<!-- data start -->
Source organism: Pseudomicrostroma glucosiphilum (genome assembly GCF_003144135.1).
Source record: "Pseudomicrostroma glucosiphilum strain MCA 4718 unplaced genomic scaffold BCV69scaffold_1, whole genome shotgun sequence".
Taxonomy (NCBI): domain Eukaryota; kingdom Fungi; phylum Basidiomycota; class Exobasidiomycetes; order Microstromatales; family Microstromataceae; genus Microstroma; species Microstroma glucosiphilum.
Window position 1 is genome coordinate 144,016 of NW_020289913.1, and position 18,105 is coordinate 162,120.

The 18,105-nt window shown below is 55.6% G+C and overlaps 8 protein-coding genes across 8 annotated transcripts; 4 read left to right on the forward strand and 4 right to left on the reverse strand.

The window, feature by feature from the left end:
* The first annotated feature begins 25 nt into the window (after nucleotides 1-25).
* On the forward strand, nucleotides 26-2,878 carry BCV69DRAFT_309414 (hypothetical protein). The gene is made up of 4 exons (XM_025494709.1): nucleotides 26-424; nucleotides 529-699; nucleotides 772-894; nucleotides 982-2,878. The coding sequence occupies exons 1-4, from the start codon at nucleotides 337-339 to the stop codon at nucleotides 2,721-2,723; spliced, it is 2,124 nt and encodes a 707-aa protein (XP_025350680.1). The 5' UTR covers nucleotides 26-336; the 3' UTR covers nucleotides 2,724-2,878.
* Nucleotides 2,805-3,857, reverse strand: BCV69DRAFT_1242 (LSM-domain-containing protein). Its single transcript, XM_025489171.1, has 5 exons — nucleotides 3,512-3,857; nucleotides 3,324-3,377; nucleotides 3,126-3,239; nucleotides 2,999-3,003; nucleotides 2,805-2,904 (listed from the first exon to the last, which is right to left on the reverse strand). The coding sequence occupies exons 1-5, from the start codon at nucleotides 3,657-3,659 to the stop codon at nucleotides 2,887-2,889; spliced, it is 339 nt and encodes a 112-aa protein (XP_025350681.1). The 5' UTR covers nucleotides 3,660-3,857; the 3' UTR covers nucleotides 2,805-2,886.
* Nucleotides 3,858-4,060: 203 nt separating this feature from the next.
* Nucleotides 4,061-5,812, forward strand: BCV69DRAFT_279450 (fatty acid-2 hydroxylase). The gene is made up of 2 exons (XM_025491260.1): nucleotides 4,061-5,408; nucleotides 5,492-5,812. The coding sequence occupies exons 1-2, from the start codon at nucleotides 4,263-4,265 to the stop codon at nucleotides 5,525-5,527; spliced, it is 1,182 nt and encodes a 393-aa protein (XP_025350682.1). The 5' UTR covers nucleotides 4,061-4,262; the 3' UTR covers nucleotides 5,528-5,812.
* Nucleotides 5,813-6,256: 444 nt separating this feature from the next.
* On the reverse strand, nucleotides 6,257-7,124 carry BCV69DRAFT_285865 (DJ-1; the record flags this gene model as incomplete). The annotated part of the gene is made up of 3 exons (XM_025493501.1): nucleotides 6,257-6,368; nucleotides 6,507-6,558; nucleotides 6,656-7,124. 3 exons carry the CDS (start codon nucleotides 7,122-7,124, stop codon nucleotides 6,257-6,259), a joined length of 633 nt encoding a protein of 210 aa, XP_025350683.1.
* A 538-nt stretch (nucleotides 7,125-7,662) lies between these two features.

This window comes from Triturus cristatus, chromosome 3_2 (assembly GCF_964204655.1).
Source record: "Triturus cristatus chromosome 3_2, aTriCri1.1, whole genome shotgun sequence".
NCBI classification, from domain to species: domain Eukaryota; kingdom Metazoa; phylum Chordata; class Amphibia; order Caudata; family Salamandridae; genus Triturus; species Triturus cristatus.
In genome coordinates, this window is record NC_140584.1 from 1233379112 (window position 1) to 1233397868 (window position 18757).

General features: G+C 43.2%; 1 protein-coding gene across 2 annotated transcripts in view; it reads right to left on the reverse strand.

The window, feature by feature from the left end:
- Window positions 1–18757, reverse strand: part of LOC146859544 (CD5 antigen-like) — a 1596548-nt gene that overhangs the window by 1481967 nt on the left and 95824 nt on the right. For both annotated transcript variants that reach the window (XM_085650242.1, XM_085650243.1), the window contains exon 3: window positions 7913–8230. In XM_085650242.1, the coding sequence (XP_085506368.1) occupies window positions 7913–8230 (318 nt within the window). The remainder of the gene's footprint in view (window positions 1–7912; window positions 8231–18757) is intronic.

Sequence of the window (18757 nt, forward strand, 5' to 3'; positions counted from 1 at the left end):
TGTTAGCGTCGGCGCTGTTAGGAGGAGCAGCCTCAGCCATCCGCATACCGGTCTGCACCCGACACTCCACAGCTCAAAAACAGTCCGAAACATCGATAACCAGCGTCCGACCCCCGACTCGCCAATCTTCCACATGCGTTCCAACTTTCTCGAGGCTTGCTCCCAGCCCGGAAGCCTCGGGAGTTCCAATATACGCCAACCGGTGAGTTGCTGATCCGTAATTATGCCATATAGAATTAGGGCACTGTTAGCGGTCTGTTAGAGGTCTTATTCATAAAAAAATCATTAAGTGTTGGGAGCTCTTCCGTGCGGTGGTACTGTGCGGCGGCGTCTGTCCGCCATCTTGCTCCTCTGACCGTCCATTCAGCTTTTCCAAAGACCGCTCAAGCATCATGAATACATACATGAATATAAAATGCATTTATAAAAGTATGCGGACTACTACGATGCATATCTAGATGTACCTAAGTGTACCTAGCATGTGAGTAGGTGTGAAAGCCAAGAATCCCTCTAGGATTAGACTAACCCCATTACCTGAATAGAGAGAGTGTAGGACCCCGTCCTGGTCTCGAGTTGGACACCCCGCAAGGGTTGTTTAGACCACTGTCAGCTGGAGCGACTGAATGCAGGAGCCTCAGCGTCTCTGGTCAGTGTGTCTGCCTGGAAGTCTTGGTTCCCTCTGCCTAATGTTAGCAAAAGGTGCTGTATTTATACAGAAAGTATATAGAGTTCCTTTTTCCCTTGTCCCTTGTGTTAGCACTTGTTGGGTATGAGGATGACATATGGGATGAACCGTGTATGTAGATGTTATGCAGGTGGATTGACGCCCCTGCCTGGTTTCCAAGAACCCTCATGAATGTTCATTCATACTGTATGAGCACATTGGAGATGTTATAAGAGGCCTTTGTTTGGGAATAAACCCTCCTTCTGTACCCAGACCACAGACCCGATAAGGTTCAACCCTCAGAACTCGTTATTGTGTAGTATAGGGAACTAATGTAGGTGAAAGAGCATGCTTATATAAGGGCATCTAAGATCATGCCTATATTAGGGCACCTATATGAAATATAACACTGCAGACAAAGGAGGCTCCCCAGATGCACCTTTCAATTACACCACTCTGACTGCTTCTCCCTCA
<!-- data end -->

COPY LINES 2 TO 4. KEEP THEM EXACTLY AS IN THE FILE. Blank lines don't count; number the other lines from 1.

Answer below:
Source record: "Pseudomicrostroma glucosiphilum strain MCA 4718 unplaced genomic scaffold BCV69scaffold_1, whole genome shotgun sequence".
Taxonomy (NCBI): domain Eukaryota; kingdom Fungi; phylum Basidiomycota; class Exobasidiomycetes; order Microstromatales; family Microstromataceae; genus Microstroma; species Microstroma glucosiphilum.
Window position 1 is genome coordinate 144,016 of NW_020289913.1, and position 18,105 is coordinate 162,120.